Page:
• Play the first 5 minutes and 7 seconds of the video, What is Supply Chain Management? This video provides a visually engaging introduction to supply chains by exploring all the steps and processes involved in getting a bottle of water to the consumer. (Students will hopefully be surprised about how complex the process is!)
  • Ask the students, as they watch the video, to consider in particular the transportation requirements for producing a bottle of water and getting it to the store.

    After watching the video, lead a discussion with the students about what they have learned from it. Questions could include:

    • What did you find most surprising or interesting about the process described?
    • Does this change how you think about a bottle of water (or any other consumer item)? In what way?
    • The video used pictures of trucks to represent the transportation components of the supply chain. What other modes of surface transportation might be involved in the process? How are Prince Rupert and the Northwest of BC connected economic activities that occur elsewhere around the world?
  • Through the discussion above and with instruction as necessary, ensure that the students understand that Prince Rupert, through its port facilities and rail transportation links, is an important hub within the global supply chain for numerous resources and manufactured goods.
  • Cement students’ understanding of Prince Rupert’s role in the global supply chain by showing them the Prince Rupert Port Authority video and the CN Rail video, Transportation Time.

    Ask students what particular advantages the first video claims for the Port of Prince Rupert and its transportation infrastructure. Ensure that students are aware that Prince Rupert is North America’s closest port to key Asian markets. (The Port Authority of Prince Rupert website details this and other strategic advantages.)


  • Remind students of the water bottle supply chain video. For that product, what were the various components that had to come together? (Answer: bottle, bottle cap, label and water.)
  • Tell students that bicycles are one of the imports from Asia to Canada that come through the Port of Prince Rupert. Ask them, what components would need to come together to make a bicycle?
  • Put students into pairs and give them 3-5 minutes to brainstorm and note down as many different parts of a bicycle as they can think of. (Students could also use the mind map structure for this.) Allow students to realize that some parts are made of several other parts (e.g. a bicycle wheel has a tire, a rim, a hub and spokes; a bicycle tire usually has an inner tube and a valve).
  • Have students share their ideas with another pair and edit their notes accordingly.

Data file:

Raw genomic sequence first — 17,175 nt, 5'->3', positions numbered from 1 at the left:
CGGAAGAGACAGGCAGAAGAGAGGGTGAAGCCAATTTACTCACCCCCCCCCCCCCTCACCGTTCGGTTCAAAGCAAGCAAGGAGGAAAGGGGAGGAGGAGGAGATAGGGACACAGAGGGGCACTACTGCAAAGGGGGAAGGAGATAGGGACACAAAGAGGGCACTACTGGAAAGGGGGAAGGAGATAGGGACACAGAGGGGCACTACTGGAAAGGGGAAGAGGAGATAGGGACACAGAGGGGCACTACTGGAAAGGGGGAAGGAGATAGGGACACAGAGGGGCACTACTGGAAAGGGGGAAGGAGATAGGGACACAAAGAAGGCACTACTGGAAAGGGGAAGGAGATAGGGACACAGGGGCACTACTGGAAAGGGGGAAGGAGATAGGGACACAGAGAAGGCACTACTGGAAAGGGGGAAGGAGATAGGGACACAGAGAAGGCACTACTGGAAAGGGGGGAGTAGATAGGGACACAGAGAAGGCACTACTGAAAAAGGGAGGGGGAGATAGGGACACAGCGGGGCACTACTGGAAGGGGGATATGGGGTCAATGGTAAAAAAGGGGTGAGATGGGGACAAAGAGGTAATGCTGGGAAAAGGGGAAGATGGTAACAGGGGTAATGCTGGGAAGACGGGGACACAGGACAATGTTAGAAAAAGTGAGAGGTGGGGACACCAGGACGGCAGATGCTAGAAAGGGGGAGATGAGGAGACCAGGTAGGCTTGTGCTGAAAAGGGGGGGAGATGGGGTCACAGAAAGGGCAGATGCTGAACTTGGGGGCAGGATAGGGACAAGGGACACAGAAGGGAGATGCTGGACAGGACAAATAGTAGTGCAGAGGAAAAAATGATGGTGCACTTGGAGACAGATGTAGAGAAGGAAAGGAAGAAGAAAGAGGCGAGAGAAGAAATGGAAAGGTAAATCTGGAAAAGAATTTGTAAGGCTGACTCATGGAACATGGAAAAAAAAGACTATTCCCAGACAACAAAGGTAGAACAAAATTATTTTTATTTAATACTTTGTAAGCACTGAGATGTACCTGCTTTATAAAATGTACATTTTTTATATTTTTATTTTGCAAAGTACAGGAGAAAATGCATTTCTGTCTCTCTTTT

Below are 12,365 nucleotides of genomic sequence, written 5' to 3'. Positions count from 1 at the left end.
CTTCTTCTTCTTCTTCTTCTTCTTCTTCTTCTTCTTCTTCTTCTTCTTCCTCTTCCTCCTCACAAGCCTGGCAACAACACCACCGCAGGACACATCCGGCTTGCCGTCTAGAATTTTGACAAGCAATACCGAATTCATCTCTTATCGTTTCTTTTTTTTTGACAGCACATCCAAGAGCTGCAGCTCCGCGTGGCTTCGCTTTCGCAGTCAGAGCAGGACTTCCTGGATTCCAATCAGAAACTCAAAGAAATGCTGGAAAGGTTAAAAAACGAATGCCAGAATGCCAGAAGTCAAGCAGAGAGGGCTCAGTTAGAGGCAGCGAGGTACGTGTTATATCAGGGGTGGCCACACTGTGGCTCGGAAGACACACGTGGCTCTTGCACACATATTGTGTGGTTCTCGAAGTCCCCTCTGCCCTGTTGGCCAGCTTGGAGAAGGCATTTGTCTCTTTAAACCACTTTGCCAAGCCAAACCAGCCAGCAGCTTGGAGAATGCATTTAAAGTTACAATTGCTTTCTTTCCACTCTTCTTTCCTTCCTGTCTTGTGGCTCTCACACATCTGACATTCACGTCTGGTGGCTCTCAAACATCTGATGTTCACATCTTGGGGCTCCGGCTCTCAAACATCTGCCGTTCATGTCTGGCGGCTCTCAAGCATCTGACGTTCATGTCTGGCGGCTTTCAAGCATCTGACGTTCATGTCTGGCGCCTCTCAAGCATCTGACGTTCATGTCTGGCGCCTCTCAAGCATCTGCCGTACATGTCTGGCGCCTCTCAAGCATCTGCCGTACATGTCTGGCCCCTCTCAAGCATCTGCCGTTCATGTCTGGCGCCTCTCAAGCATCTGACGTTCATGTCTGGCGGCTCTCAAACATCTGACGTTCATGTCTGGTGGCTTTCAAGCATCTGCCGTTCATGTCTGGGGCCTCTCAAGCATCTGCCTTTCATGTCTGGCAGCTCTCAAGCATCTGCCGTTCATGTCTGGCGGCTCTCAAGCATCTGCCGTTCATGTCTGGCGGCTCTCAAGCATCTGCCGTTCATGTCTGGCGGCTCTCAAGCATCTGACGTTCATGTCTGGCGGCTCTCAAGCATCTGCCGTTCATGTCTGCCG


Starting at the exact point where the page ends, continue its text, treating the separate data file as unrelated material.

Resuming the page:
• Have the groups of four share their ideas with the whole class and, on the board or a flipchart, create a diagram/mind map of the various components of a bicycle that reflects all students’ ideas.
  • Check the students’ ideas against an actual bicycle (if you are able to bring one in) or a diagram of a bicycle to ensure that the list of components the class has is as complete as possible.


  • In the same groups of four and working with the class list of bicycle components, students identify the following:
    • The materials that each component is made of (e.g. rubber, aluminum, steel, etc.)
    • A probable source country for the materials

    Students can identify the materials and their source countries by doing independent research online. They can also refer to the table of Goods Traded Through the Port of Prince Rupert (see Attachments below). Suggest that students record their findings as a table.

  • Have students share with the class the different materials and source countries that they have identified. Make a master list of major materials and their source countries on the board. If you wish, use stickers or sticky notes to mark the countries/materials on the world map.
  • Show students the images of the Qingdao Container Port in China and the Chicago Rail Yard. Explain that:
    • These represent the start and end points of the assembled bicycle’s journey (as well as that for countless other consumer goods)
    • The Qingdao port is one of many in China and the rail yard shown is one of many in Chicago.

    Give students some time to reflect upon the vastness of the enterprise that is International Trade. Prompt their thoughts by asking them how the scale of the infrastructure in China and Chicago (as suggested in the two images) compares to that of Prince Rupert. Ask them to consider if this is where Prince Rupert is heading.


  • Explain to students that, in their groups of four, they will draw a supply chain for their bicycle. The supply chain will be based on the information they have gathered about the components, materials and source countries and on the assumption that the bicycle is manufactured in China and is imported to North America through the Port of Prince Rupert.
  • Show students some examples of different ways to draw a supply chain. (If you do a Google Image search on “Supply Chain” you will find lots of varied examples to share and to discuss with the students.) These examples should give the groups some ideas and inspiration for the form and style of their own supply chain
  • Lead the class in the collaborative development of assessment criteria for their supply chains. Criteria could include:
    • Completeness/comprehensiveness of information
    • Sound logic/sequencing of the stages of the chain
    • Clarity of presentation

    Students can produce their supply chain by hand or on a computer.

  • Groups present their supply to the class and submit for teacher assessment.


  • When students are brainstorming the bicycle components, they could refer to some pictures of bicycles. Canadian Tire online and Walmart online have the kind of bicycles that are made in China for the Canadian market.
  • Assessment: Limit the number of supply chain stages you wish students to include in their drawing


Made in Canada: Bicycles

While most of the bicycles available for sale in Canada are made in Asia, professional quality bicycles (for serious and competitive cyclists) are still made in Canada. Students could research a domestic bicycle brand and produce a supply chain for that brand. (They will likely find that some of the components are still made overseas!) This article from Canadian Cycling Magazine provides a good starting point for the students’ research.